Major League Baseball’s season is only a week old, but so far, money doesn’t necessarily translate into wins.
The New York Mets, who have a record opening day payroll of $353.5 million, according to USA TODAY’s annual salary report, have a losing record (3-4) and have already 2 and a half games behind in the NL East standings.
The Tampa Bay Rays, who have the third-lowest payroll in baseball at $73.2 million, are baseball’s only undefeated team (6-0).
The teams with the four highest payrolls this season — the Mets, Yankees, San Diego Padres and Philadelphia Phillies — are off to a combined 11-14 start.
Teams with the four smallest payrolls this season — Oakland Athletics, Pittsburgh Pirates, Tampa, Baltimore Orioles — started 15-9.
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If the trends continue for another six months, MLB may disband its economic reform committee — but the reality is the big spenders will play in October. Small-market teams, well, at least those outside of Tampa and Cleveland will stay home.
“I think about it in terms of competitiveness, don’t I?” Commissioner Rob Manfred told USA TODAY Sports ahead of Opening Day. “I mean, our product is a simple product. We sell competition, that’s what we sell. And I think for owners, it’s not so much the “I can only spend $70 [million] and someone who spends $320 [million]. But it’s the perception that’s created by this disparity that, “My team kind of doesn’t have a chance at the start of the year.” “
The disparity is almost comical, with 12 players on the Mets’ opening roster earning at least $10 million a year, four of them over $20 million a year, not including the player’s $24 million salary. infielder released Robinson Cano.
Oakland, with an Opening Day payroll of $56.9 million, doesn’t have a soul earning more than veteran pitcher Trevor May’s $7 million salary. Pitchers Max Scherzer and Justin Verlander will together earn $86.6 million, or $29.8 million more than the entire track team.
Here are some of the intriguing silver nuggets revealed in USA TODAY Sports’ annual survey.
Seeker | First baseman | Second baseman | Third baseman | Shortstop | Outfielder | DH | Starting pitcher | Relief Pitcher
Highest paid Angels player
Uh, not who you’re thinking of.
It’s third baseman Anthony Rendon, who has missed 219 games over the past two seasons, is actually the Angels’ highest-paid player this season at $38.571 million.
Yes, even more than Mike Trout ($37.116 million).
And yes, Shohei Ohtani ($30 million) too.
Most of the money paid for not playing
Trevor Bauer and Robinson Cano, who were each released by the Dodgers and Mets, respectively, and are no longer in the majors, will earn a total of $42.5 million this year.
The gift that keeps on giving
The Colorado Rockies are paying the St. Louis Cardinals $16.566 million this year for the right to play All-Star third baseman Nolan Arenado for the Cardinals.
The Rockies, as part of their initial 2021 trade with the Cardinals, agreed to pay Arenado’s future contract $51 million if he did not exercise any of his contract opt-out options.
Well, Arenado chose to stay put last winter instead of withdrawing, and the Rockies are hanging on. They pay practically half of Arenado’s salary in 2023 this year.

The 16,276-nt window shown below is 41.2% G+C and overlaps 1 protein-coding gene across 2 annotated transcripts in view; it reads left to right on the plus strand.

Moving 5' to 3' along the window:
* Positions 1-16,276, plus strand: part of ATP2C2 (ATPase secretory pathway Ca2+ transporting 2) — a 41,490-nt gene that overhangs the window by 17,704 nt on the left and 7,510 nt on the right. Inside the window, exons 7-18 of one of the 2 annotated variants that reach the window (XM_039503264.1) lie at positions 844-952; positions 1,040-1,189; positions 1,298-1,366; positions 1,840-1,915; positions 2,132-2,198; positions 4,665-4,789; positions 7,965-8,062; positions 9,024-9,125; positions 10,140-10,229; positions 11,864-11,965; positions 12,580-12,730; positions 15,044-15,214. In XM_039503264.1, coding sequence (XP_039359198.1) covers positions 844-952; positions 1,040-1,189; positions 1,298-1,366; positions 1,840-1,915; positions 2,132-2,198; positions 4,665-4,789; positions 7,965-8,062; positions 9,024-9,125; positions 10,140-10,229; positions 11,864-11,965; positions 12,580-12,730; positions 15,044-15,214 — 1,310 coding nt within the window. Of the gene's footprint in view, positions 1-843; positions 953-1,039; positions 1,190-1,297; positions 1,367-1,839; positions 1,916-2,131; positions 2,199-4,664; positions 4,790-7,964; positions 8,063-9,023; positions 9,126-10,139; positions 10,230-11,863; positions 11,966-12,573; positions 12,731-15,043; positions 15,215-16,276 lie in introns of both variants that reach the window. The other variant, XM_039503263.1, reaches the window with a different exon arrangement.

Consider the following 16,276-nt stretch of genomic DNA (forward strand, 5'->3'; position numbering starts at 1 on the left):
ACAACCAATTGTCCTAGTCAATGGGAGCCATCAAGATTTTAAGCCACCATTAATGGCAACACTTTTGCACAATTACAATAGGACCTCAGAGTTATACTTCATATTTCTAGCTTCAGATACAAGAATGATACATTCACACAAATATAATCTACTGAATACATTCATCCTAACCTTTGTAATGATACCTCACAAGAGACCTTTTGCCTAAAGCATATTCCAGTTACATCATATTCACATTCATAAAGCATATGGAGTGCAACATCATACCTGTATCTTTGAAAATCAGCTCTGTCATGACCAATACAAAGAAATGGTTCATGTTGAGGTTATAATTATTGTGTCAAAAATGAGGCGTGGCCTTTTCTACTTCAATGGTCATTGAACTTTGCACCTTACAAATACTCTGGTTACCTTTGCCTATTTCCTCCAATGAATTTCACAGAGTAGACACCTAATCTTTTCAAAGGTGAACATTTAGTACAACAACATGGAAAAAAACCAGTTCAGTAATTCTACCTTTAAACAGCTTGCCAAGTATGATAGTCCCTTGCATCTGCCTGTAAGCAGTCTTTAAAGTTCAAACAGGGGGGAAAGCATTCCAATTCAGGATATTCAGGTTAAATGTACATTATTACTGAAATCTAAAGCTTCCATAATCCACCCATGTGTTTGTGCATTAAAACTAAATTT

The Rockies will also pay $5 million each of the next two years to watch Arenado work their way to Cooperstown.
What a difference a decade makes
10 years ago, the Houston Astros had the lowest payroll in baseball, $24.3 million, and they lost 111 games, their third straight season losing at least 100 games.
These days, they have a payroll of $192 million, fresh off of two World Series championships and four American League pennants over the past six years.
Former World Series heroes get the bare minimum – and more
Jason Heyward, 2016 World Series champion: The Dodgers only pay the minimum $720,000 while the Cubs pay him another $21.28 million this year.
Mike Moustakas, 2015 World Series champion: The Colorado Rockies pay the minimum of $720,000 while the Cincinnati Reds pay him $17.28 million this year.
Eric Hosmer, 2015 World Series champion: The Cubs pay the minimum of $720,000 while the San Diego Padres pay him $12.28 million this year, $12.26 million in 2024 and $12.24 million dollars in 2025.
Most economical rotation
The Cincinnati Reds are paying a grand total of $5,562,500 for their entire starting rotation, with only Luis Cessa ($2.65 million) earning over $730,000.
The Mets, on the other hand, are paying $43.3 million each for co-aces Max Scherzer and Justin Verlander.
The most money in the books
The Padres have $1.6 billion in salary commitments with Manny Machado (11 years old, $350 million), Fernando Tatis (13 years old, $340 million) and Xander Bogaerts (11 years old, $280 million) up until ‘in 2033.
Least money in the books
The Baltimore Orioles, Reds and Athletics don’t have a penny on the books after the 2024 season.
Miguel Cabrera: His eight-year, $248 million contract expires after this season, but he’s owed $8 million next year once the Detroit Tigers decline his $30 million club option.
Joey Votto: His 10-year, $225m deal expires after the season and he owes $7m next year if the Reds don’t take up his $20m option.
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